Office of Personnel Management Director John Berry said the current retirement process has an "ugly history." (Sheila Vemmer / Staff file photo)
Office of Personnel Management Director John Berry pledged Wednesday that his office will work harder to get retiring feds their full annuity checks more quickly.
OPM will transfer 40 staff members to the 130-person division handling retirement and all employees will be eligible to work overtime immediately, Berry said at a news conference called to answer retirees' complaints reported in Federal Times' Oct. 18 story "New retirees shortchanged: 6- to 12-month waits for full pension checks."
The article detailed complaints by newly retired federal employees, some of whom waited up to a year to receive the full amount of monthly pension they are entitled to. Until OPM calculates and pays retirees the full amount of their annuity, the agency pays them only a fraction of what it estimates they are entitled to.
Retirees also complained that OPM has been unresponsive when they call or write to ask when their annuities will be paid in full.
"I recognize the hardship this poses to our retirees," Berry said. "We need to do it different; we need to do it better."
OPM "accepts full responsibility" for the delay in issuing full retirement checks to new retirees, which now averages 138 days — about four and a half months. He said he also will work to "maximize" the amount feds will get in their interim payments, he said. Berry did not say what percentage of total estimated retirement pay new retirees are now getting from OPM, nor did he say what percentage should be paid to new retirees.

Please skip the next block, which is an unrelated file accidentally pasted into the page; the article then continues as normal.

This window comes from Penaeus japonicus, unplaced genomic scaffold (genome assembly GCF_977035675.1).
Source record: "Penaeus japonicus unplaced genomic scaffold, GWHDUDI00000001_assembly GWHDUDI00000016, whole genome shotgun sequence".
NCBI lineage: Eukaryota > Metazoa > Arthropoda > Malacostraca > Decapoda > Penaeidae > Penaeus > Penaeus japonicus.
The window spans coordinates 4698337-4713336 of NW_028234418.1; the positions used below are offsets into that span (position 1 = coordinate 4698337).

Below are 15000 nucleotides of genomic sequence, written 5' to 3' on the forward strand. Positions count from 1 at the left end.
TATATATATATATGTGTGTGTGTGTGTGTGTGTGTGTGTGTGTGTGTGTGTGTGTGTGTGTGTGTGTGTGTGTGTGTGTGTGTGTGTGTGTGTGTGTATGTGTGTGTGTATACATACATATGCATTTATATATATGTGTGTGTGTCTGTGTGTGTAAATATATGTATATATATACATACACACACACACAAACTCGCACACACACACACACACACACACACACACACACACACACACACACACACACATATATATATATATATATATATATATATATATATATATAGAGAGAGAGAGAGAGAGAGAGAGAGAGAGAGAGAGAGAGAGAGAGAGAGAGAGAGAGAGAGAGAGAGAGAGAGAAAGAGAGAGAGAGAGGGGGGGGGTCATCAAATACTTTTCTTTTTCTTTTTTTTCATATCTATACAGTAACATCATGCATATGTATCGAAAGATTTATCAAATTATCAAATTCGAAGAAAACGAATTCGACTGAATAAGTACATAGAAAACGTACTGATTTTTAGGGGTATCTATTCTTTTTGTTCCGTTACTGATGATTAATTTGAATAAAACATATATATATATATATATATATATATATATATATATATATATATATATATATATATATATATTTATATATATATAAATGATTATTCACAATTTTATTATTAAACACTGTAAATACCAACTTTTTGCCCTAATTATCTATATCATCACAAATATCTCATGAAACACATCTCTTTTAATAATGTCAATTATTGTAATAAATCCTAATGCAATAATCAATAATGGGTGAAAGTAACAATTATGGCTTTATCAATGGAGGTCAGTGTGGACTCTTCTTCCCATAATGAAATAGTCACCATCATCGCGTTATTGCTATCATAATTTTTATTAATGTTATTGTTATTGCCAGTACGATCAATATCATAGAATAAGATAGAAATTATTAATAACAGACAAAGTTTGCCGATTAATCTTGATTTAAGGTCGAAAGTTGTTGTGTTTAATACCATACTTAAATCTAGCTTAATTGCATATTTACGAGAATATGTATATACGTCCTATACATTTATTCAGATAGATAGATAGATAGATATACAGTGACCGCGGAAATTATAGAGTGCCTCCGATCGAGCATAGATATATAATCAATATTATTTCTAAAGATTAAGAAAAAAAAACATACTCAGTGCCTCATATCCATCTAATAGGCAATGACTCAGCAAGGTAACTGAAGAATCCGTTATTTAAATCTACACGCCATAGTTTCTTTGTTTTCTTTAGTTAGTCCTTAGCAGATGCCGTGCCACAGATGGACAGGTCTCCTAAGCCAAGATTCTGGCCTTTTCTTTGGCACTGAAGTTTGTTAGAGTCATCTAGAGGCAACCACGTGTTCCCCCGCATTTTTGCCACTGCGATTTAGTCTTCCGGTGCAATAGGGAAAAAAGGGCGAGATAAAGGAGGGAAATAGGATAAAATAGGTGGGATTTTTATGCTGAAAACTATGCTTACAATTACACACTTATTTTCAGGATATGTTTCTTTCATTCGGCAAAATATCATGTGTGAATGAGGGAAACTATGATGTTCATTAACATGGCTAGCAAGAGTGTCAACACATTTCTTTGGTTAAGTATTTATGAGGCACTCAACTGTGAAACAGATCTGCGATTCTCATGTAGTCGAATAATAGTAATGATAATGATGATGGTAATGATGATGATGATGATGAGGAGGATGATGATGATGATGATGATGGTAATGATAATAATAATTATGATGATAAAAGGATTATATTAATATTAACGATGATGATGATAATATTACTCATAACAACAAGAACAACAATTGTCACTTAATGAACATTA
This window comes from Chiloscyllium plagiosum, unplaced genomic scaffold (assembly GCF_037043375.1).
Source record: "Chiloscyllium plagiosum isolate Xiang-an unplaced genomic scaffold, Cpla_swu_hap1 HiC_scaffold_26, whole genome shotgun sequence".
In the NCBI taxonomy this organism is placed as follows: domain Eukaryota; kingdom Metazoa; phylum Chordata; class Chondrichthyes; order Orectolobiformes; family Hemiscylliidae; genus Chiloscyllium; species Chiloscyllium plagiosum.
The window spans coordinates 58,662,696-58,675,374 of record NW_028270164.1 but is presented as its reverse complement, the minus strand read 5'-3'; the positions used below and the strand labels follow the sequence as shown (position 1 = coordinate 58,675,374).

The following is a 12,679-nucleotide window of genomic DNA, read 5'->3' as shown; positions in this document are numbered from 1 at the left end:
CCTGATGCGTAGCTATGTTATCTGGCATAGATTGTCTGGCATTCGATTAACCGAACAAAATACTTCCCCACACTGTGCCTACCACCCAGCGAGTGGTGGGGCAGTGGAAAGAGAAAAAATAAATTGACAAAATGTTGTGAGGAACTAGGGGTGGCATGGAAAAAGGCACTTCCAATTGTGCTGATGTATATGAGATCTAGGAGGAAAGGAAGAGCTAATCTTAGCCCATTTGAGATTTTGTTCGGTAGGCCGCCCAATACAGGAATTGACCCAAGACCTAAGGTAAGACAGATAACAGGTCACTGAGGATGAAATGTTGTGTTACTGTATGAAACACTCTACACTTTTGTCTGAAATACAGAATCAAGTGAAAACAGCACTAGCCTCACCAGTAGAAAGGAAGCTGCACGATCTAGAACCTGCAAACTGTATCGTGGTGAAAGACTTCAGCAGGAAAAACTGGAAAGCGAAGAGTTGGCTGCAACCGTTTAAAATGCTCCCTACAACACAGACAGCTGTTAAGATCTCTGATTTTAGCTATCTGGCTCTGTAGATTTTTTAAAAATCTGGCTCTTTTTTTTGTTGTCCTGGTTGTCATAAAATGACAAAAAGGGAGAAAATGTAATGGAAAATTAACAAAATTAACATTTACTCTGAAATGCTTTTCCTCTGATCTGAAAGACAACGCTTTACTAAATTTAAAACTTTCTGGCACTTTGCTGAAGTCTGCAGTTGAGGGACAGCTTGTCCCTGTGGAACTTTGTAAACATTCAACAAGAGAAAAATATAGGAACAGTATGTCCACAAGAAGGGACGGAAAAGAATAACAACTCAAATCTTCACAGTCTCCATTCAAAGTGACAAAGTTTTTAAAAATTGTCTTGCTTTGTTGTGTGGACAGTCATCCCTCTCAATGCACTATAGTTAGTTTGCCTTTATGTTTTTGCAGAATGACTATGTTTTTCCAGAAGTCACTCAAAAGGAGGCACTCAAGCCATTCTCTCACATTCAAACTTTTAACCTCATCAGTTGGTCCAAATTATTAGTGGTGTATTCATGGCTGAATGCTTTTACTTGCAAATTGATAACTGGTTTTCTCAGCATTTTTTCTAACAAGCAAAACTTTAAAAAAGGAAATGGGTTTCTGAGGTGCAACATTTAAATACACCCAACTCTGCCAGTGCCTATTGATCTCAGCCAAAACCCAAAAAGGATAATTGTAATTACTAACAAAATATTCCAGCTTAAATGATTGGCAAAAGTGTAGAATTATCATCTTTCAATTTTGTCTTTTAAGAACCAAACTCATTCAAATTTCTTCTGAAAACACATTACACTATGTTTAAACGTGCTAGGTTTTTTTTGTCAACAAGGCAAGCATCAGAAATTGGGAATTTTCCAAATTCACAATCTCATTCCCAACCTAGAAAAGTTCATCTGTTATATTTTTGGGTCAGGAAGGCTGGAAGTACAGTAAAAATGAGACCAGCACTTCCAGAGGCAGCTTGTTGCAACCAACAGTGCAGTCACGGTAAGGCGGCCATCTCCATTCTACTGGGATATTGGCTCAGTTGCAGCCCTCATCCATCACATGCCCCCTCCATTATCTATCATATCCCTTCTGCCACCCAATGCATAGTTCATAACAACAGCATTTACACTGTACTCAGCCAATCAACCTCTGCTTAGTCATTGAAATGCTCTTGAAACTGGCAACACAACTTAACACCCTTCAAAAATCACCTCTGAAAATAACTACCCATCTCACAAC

OPM plans to hire 40 more full-time employees for its retirement division, but those hires will not be made until Congress approves a 2011 budget, he said.
The current retirement process has an "ugly history," Berry said. There were multiple multimillion-dollar attempts at modernizing the process of calculating annuities, but all have failed, he said.
Since his appointment in April, he said he welcomed the White House designating OPM's retirement problems a "high-risk area."
"If this is not a high risk area, then what the hell is? Berry said.
OPM will pursue a small-scale approach in which pieces of the process will be automated, he said. A good goal would be to reduce workload by 20 to 30 percent through automation, he said. But when pressed, Berry did not say when OPM intends to reach that goal.
He added he will make sure retirees get responses to their questions on the first attempt and by making sure OPM call centers have the resources they need.
OPM made a mistake in its last modernization attempt by reducing its retirement staff in anticipation of efficiency gains that never happened, he said. There were 178 full-time specialists in 2006, down to 130 in 2010 for roughly the same number of claims.
He said if OPM needs to do more training, it will do it, and if it needs to change the way it processes the paperwork, OPM will do that too.
He said he hopes to make a "severe dent" in the backlog before January, when the number of feds retiring usually spikes. But he did not say how many new retirees are now in that backlog awaiting full retirement payments, nor did he define what a "severe dent" would be.
"This is not a one shot deal," Berry said. "We are going to be getting this ship turned and in the right direction."